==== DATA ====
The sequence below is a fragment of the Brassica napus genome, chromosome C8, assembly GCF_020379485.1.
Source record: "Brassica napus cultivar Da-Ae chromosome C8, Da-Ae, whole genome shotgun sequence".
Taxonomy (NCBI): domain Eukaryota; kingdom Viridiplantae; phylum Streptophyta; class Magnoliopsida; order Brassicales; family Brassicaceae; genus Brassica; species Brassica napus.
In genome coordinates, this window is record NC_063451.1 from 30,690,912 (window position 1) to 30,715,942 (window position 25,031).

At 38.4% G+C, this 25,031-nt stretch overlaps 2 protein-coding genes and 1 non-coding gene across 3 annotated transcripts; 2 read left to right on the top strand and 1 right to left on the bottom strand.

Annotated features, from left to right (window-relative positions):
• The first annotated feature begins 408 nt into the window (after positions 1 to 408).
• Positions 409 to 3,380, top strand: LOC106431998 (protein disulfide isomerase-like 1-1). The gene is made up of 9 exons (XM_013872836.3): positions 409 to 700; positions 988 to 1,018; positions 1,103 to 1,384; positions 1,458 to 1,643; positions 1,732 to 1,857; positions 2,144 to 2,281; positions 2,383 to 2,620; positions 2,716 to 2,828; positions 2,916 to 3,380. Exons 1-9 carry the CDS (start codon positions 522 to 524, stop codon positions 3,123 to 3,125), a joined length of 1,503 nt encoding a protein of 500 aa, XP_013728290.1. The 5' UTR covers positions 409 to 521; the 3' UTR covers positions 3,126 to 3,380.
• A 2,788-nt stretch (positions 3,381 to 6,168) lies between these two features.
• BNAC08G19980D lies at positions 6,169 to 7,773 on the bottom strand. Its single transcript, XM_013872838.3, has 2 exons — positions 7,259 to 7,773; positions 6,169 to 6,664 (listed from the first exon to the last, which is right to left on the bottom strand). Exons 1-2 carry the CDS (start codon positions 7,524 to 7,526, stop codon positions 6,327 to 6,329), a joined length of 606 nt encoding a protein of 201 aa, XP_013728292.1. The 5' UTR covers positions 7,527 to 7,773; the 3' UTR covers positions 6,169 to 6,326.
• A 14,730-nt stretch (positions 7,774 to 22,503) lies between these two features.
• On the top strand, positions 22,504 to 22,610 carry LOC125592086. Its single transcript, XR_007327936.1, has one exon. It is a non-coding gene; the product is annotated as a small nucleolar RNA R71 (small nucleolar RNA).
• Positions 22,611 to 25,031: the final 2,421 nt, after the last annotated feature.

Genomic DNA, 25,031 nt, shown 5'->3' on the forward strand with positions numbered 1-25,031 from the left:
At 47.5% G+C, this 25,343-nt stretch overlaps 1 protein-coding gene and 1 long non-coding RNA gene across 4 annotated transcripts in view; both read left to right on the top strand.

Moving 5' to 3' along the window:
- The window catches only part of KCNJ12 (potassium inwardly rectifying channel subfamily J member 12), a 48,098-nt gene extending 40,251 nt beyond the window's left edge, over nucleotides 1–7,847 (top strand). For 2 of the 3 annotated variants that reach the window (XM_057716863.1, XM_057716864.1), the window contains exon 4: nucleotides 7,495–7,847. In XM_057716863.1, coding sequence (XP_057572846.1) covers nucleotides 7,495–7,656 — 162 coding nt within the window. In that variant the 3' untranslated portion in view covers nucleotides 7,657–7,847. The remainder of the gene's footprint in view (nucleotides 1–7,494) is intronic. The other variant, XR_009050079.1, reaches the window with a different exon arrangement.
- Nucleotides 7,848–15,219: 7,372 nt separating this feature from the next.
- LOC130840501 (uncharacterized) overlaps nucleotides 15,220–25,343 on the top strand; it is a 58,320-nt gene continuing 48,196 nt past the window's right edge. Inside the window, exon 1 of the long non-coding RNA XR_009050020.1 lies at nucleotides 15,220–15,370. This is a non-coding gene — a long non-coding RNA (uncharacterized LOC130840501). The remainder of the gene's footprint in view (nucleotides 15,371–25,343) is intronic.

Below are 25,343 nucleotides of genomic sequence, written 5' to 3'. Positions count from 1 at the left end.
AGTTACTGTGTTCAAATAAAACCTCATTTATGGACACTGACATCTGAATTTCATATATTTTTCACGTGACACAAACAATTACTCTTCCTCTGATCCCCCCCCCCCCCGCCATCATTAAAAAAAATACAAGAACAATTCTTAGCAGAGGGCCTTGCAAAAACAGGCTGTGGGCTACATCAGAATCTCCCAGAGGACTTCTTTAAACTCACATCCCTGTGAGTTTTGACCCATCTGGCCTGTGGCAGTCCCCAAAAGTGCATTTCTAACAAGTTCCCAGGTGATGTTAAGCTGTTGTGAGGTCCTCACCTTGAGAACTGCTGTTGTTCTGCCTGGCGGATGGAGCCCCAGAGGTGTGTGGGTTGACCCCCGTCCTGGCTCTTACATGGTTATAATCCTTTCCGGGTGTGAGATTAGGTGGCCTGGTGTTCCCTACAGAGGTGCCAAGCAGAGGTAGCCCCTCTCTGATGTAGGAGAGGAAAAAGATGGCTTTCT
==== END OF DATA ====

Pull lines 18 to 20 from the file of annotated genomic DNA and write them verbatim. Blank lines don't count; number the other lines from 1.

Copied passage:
- Nucleotides 7,848–15,219: 7,372 nt separating this feature from the next.
- LOC130840501 (uncharacterized) overlaps nucleotides 15,220–25,343 on the top strand; it is a 58,320-nt gene continuing 48,196 nt past the window's right edge. Inside the window, exon 1 of the long non-coding RNA XR_009050020.1 lies at nucleotides 15,220–15,370. This is a non-coding gene — a long non-coding RNA (uncharacterized LOC130840501). The remainder of the gene's footprint in view (nucleotides 15,371–25,343) is intronic.

Below are 25,343 nucleotides of genomic sequence, written 5' to 3'. Positions count from 1 at the left end.